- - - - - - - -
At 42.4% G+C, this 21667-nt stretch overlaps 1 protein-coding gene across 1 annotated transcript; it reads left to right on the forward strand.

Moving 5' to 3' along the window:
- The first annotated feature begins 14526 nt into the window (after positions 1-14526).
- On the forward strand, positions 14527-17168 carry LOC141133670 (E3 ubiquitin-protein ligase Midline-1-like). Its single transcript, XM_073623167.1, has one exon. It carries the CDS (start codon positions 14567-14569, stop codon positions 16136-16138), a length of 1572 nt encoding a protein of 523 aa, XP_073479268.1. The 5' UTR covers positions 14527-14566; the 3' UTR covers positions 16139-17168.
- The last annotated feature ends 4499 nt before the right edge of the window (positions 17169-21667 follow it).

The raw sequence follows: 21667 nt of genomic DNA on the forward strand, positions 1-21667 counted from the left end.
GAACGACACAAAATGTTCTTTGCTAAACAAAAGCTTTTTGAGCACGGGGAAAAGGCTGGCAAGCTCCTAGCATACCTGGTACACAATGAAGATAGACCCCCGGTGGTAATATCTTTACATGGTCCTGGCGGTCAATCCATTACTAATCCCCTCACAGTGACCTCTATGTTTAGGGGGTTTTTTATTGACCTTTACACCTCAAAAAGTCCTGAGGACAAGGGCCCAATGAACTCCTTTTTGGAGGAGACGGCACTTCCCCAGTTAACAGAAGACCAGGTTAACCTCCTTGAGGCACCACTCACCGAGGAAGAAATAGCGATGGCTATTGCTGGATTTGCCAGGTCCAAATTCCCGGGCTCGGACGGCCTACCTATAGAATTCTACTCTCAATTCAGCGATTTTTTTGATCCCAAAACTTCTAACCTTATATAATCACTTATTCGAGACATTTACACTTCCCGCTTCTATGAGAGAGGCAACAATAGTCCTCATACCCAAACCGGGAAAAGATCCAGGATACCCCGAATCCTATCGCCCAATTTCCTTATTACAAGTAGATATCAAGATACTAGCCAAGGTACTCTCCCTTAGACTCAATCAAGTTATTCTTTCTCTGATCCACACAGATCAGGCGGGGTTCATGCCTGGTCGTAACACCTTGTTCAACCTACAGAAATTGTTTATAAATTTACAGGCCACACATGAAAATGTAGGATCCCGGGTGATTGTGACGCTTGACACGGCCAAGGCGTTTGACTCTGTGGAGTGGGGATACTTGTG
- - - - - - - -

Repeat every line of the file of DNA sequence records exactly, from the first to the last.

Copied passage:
At 42.4% G+C, this 21667-nt stretch overlaps 1 protein-coding gene across 1 annotated transcript; it reads left to right on the forward strand.

Moving 5' to 3' along the window:
- The first annotated feature begins 14526 nt into the window (after positions 1-14526).
- On the forward strand, positions 14527-17168 carry LOC141133670 (E3 ubiquitin-protein ligase Midline-1-like). Its single transcript, XM_073623167.1, has one exon. It carries the CDS (start codon positions 14567-14569, stop codon positions 16136-16138), a length of 1572 nt encoding a protein of 523 aa, XP_073479268.1. The 5' UTR covers positions 14527-14566; the 3' UTR covers positions 16139-17168.
- The last annotated feature ends 4499 nt before the right edge of the window (positions 17169-21667 follow it).

The raw sequence follows: 21667 nt of genomic DNA on the forward strand, positions 1-21667 counted from the left end.
GAACGACACAAAATGTTCTTTGCTAAACAAAAGCTTTTTGAGCACGGGGAAAAGGCTGGCAAGCTCCTAGCATACCTGGTACACAATGAAGATAGACCCCCGGTGGTAATATCTTTACATGGTCCTGGCGGTCAATCCATTACTAATCCCCTCACAGTGACCTCTATGTTTAGGGGGTTTTTTATTGACCTTTACACCTCAAAAAGTCCTGAGGACAAGGGCCCAATGAACTCCTTTTTGGAGGAGACGGCACTTCCCCAGTTAACAGAAGACCAGGTTAACCTCCTTGAGGCACCACTCACCGAGGAAGAAATAGCGATGGCTATTGCTGGATTTGCCAGGTCCAAATTCCCGGGCTCGGACGGCCTACCTATAGAATTCTACTCTCAATTCAGCGATTTTTTTGATCCCAAAACTTCTAACCTTATATAATCACTTATTCGAGACATTTACACTTCCCGCTTCTATGAGAGAGGCAACAATAGTCCTCATACCCAAACCGGGAAAAGATCCAGGATACCCCGAATCCTATCGCCCAATTTCCTTATTACAAGTAGATATCAAGATACTAGCCAAGGTACTCTCCCTTAGACTCAATCAAGTTATTCTTTCTCTGATCCACACAGATCAGGCGGGGTTCATGCCTGGTCGTAACACCTTGTTCAACCTACAGAAATTGTTTATAAATTTACAGGCCACACATGAAAATGTAGGATCCCGGGTGATTGTGACGCTTGACACGGCCAAGGCGTTTGACTCTGTGGAGTGGGGATACTTGTG